Next-Gen Wireless Tech Could Harvest Energy From Human Body

Researchers potentially have found a way to tap waste energy from visible light communications to power electronics through energy harvesting.

Elizabeth Montalbano

February 10, 2023

3 Min Read
energy harvesting Next-Gen Wireless Tech Could Harvest Energy From Human Body
Yagi Studio/Stone via Getty Images

Researchers have developed a way to harvest energy from a next-generation data-transfer technology, using the human body as a way to amplify the process. The breakthrough presents a path forward for using waste energy from visible light communication (VLC) to power wearable and other electronic devices, they said. Scientists from the University of Massachusetts Amherst have invented a low-cost way to harvest waste energy from VLC that uses the human body as an antenna, they said. VLC is a wireless version—of sorts—of fiber optics that uses flashes of light to transmit information and is a promising aspect of the next-gen wireless technology, 6G, researchers said.

“Instead of using radio signals to send information wirelessly, it uses the light from LEDs that can turn on and off, up to one million times per second," explained Jie Xiong, professor of information and computer sciences at UMass Amherst, who led the project.

One of the most attractive aspects of using VLC as an energy source is that the infrastructure to support it already is ubiquitous, as LEDs are widely used in our homes, vehicles, streetlights, and offices, he said. This means these devices also could be used to transmit data. “Anything with a camera, like our smartphones, tablets or laptops, could be the receiver,” Xiong said.

This also opens up great potential for a new energy source, as VLC systems also leak a significant amount of energy because the LEDs also emit “side-channel RF signals,” or radio waves, Xiong and a collaborating researcher and UMass Amherst graduate student, Minhao Cui, reported in a previous research paper.  If this leaked RF energy could be harvested, then it could be put to use, researchers said.

The Human Body as Antenna for Energy Harvesting

To explore the possibility of using VLC as a source of energy, researchers first used coiled copper wire to build an antenna that could collect leaked RF signals. The next step was to figure out how to maximize the collection of energy through its design, they said.

Researchers experimented with numerous solutions, including varying the wire's thickness and the number of times it was coiled. In their experimentation, they discovered something curious—that the antenna's efficiency was directly related to whatever it touched, they said.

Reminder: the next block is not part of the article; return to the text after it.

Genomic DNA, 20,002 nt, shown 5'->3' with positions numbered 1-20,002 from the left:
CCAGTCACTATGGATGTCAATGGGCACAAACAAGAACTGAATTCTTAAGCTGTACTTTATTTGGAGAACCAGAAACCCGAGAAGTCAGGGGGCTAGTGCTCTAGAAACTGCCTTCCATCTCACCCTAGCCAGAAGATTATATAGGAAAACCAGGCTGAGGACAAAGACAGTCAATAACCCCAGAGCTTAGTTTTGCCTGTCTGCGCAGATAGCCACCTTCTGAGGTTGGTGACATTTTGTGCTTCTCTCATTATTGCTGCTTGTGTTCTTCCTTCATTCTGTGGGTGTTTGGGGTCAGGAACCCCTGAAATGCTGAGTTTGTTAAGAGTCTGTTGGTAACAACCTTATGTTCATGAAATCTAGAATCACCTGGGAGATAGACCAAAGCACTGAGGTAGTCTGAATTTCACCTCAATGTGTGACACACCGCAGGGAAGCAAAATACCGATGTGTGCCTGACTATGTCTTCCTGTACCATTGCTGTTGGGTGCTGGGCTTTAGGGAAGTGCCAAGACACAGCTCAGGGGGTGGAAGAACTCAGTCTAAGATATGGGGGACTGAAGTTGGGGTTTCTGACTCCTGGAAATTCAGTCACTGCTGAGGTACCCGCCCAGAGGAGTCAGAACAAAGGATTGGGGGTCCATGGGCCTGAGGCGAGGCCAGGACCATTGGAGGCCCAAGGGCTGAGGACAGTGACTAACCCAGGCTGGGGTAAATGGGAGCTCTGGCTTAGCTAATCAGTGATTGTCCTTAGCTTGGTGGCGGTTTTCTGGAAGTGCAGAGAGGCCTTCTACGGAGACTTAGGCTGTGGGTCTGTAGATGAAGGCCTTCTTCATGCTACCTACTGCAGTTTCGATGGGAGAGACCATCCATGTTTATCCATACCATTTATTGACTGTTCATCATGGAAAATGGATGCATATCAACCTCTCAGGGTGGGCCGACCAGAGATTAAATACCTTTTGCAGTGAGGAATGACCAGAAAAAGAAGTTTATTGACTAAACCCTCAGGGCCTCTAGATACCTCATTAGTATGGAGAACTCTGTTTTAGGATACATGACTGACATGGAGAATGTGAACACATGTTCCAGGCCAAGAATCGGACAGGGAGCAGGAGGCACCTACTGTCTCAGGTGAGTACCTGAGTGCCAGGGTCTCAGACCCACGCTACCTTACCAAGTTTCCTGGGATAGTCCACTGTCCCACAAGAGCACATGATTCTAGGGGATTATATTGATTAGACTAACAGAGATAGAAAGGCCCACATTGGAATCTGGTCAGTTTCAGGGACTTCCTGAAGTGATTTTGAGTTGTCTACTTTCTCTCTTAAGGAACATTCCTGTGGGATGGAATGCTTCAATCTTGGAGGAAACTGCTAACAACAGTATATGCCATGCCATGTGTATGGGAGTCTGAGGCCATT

Various surfaces on which researchers tested this reaction included plastic, cardboard, wool, and steel, as well as walls of varying thickness and even powered-off electronics, such as phones and laptops.

Eventually, Cui wondered what would happen if the coil came in contact with the human body, and this is how the team realized that it is actually the best medium for amplifying the coil’s ability to collect leaked RF energy, researchers said. In fact, by putting the coil in contact with the body, it could harvest up to 10 times more energy than with the coil alone.

Because people are accustomed to wearing jewelry, researchers decided this would be the most user-friendly form factor for their technology. They designed a device called “Bracelet+,” which is a simple copper-wire coil that can be worn as a typical piece of the jewelry for which it's named on the upper forearm.

Potential for Use for Energy Harvesting

Other designs that can be used for the coil include a ring, an ankle bracelet, or a necklace, though the bracelet seemed the best fit for not only harvesting energy but also for a user's wearability, researchers noted.

The team presented a paper on their research at the Association for Computing Machinery’s Conference on Embedded Networked Sensor Systems, winning the Best Paper Award.

The design of Bracelet+ costs a mere 50 cents, but it can harvest micro-watts of energy—"enough to support many sensors such as on-body health monitoring sensors that require little power to work owing to their low sampling frequency and long sleep-mode duration," Xiong said.

The team plans to continue their work and plans to commercialize Bracelet+ and potential spin-off technology, they said. The ultimate goal of the research is to harvest waste RF energy "from all sorts of sources in order to power future technology," Xiong said.

About the Author(s)

Elizabeth Montalbano

Elizabeth Montalbano has been a professional journalist covering the telecommunications, technology and business sectors since 1998. Prior to her work at Design News, she has previously written news, features and opinion articles for Phone+, CRN (now ChannelWeb), the IDG News Service, Informationweek and CNNMoney, among other publications. Born and raised in Philadelphia, she also has lived and worked in Phoenix, Arizona; San Francisco and New York City. She currently resides in Lagos, Portugal. Montalbano has a bachelor's degree in English/Communications from De Sales University and a master's degree from Arizona State University in creative writing.

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